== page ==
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Pathological features of lymph nodes around inferior mesenteric artery in rectal cancer: a retrospective study

Abstract

Objective

This study aimed to explore the pathological characteristics of lymph nodes around inferior mesenteric artery in rectal cancer and its risk factors and its impact on tumor staging.

Methods

485 rectal cancer patients underwent proctectomy surgery were collected in this study. Clinical features of patients, including gender, age, BMI, tumor size, pathological type, differentiation, nerve invasion, lymph nodes, tumor marker, and pathological examinations, were analyzed.

Results

A total of 485 cases were included in this study. There were 29 cases with IMA-LN metastasis; the metastasis rate was 5.98% (29/485). Positive IMA-LNs were associated with distance from anal verge, CEA, pathological type, differentiation, nerve invasion, T stage, and N stage. Multivariate analysis showed that distance from anal verge, CEA level, differentiation, and T stage were independent risk factors for positive IMA-LNs.

Conclusion

Distance from anal verge, CEA level, differentiation, and T stage were independent risk factors for positive IMA-LNs. No skip metastasis occurred in IMA-LNs. We should choose the appropriate surgical methods to achieve better oncological results and reduce the incidence of postoperative complications.

Introduction

In the treatment principle of colorectal cancer, there are great differences between the East and the West. For locally advanced rectal tumors, the US guidelines recommend TME surgery on sequence of neoadjuvant chemotherapy, while for resectable colon tumors, neoadjuvant chemotherapy plus intestinal resection and full dissection of regional lymph nodes are recommended. However, Asian doctors represented by China, Japan, and South Korea advocated D3 lymphadenectomy based on Japanese guidelines. Therefore, whether to perform the third station lymph node dissection is controversial. As the core of the third station lymph nodes, the one around the root of inferior mesenteric artery (IMA-LNs), its impact on prognosis and the way of dissection have been the focus of research.

Materials and methods

Clinical samples

From Jan. 2018 to Dec. 2020, we performed a retrospective analysis of patients who were eligible to receive proctectomy surgery in the Department of Gastrointestinal Surgery, Renji Hospital, Shanghai Jiao Tong University School of Medicine. Inclusive criteria: no distant metastasis, no obstruction, no emergency surgery, no radiotherapy or chemotherapy and other anti-tumor treatment, no history of other malignant tumors, and no colorectal multiple primary cancer. Routine MR examinations were performed before surgery, and clinical TN staging was performed. The study was approved by the Research Ethics Committee of Renji Hospital and carried out in accordance with the ethical standards formulated in the Helsinki Declaration.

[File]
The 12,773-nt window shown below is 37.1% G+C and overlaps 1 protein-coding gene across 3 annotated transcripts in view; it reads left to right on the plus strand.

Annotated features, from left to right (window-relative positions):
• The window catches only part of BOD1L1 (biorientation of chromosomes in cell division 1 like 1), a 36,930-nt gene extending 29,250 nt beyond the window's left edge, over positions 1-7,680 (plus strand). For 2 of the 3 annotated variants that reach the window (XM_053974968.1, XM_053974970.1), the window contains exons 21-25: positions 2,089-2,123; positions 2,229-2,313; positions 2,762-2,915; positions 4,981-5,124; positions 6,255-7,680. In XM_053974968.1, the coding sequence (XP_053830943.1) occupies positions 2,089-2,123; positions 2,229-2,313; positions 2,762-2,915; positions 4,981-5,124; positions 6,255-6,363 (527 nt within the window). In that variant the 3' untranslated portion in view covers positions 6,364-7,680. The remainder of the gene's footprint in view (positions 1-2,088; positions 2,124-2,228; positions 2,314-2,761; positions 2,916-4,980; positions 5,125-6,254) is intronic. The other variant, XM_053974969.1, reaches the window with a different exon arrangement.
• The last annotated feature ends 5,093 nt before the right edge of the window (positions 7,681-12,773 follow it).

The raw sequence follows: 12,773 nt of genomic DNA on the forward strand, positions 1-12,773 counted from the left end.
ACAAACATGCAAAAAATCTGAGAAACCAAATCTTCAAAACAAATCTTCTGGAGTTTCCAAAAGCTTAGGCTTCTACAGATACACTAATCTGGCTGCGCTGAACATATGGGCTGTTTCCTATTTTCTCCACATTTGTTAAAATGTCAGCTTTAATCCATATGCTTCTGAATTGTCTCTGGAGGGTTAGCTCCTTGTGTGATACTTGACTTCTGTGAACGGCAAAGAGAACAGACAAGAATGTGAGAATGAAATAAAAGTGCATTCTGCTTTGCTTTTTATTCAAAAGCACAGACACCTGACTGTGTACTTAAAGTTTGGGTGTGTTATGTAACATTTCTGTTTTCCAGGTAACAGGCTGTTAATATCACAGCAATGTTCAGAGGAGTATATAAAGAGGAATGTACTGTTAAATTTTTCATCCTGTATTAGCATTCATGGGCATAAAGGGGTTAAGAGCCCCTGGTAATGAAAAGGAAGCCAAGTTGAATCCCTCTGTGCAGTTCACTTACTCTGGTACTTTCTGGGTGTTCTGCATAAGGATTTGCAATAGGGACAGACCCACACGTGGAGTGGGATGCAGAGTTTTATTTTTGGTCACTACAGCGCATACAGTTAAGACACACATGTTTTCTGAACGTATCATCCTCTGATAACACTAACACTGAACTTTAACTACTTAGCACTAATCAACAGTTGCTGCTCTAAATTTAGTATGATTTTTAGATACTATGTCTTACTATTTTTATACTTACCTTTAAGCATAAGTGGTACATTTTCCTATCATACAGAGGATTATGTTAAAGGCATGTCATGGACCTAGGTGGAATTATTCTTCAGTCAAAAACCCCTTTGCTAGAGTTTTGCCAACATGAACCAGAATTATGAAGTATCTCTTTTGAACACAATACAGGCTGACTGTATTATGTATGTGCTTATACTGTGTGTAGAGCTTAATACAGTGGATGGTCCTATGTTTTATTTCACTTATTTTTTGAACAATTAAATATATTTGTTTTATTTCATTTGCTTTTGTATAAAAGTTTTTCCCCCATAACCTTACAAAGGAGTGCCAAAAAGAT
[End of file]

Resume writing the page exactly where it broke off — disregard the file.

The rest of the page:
Surgical procedure:

  1. 1)

    General anesthesia, adjust the patient’s position, and laparoscopic exploration.

  2. 2)

    Mobilize the sigmoid colon along the inferior mesenteric artery, find the Toldt’s fascia, and mobilize the lateral peritoneum.

  3. 3)

    Separate the root of the naked inferior mesenteric artery and clean the lymph nodes at the root of the inferior mesenteric artery.

  4. 4)

    Ligate the artery after being clamped by Hem-O-lock at the root of IMA and IMV about 2 cm, resected IMA-LNs.

  5. 5)

    Naked the intestine 10 cm proximal of the tumor and 5 cm at the distal of the tumor and transected, removed the tumor specimen, and anastomosed by circular stapler.

Pathological analysis

The specimens were dissected by the surgeon after operation, and all the accessible lymph nodes were routinely submitted for examination. Pathological examination was performed by pathology department of our hospital. Routine examination included HE stained of tumor sections and lymph nodes and microsatellite instability (expression of mismatch repair protein MLH1, MSH2, MSH6, and PMS2) and ras gene mutation (K-ras, N-ras and BRAF gene mutations). Pathological staging was performed according to American Joint Committee on Cancer (AJCC) 8th Edition TNM staging system.

Statistical analysis

All categorical data were counted as cases or percentages, and continuous data were expressed as mean ± SD. Statistical analyses were conducted by Statistical Product and Service Solutions (SPSS) 20.0 (Chicago, IL, USA) and GraphPad Prism 5 software. Categorical data were analyzed using the chi-squared (χ2) test or Fisher’s exact test. Multivariate analysis was performed through multivariate Cox proportional hazards regression analysis. Statistical significance was reached at a value of (P <0.05).

Results

Positive rate of IMA-LN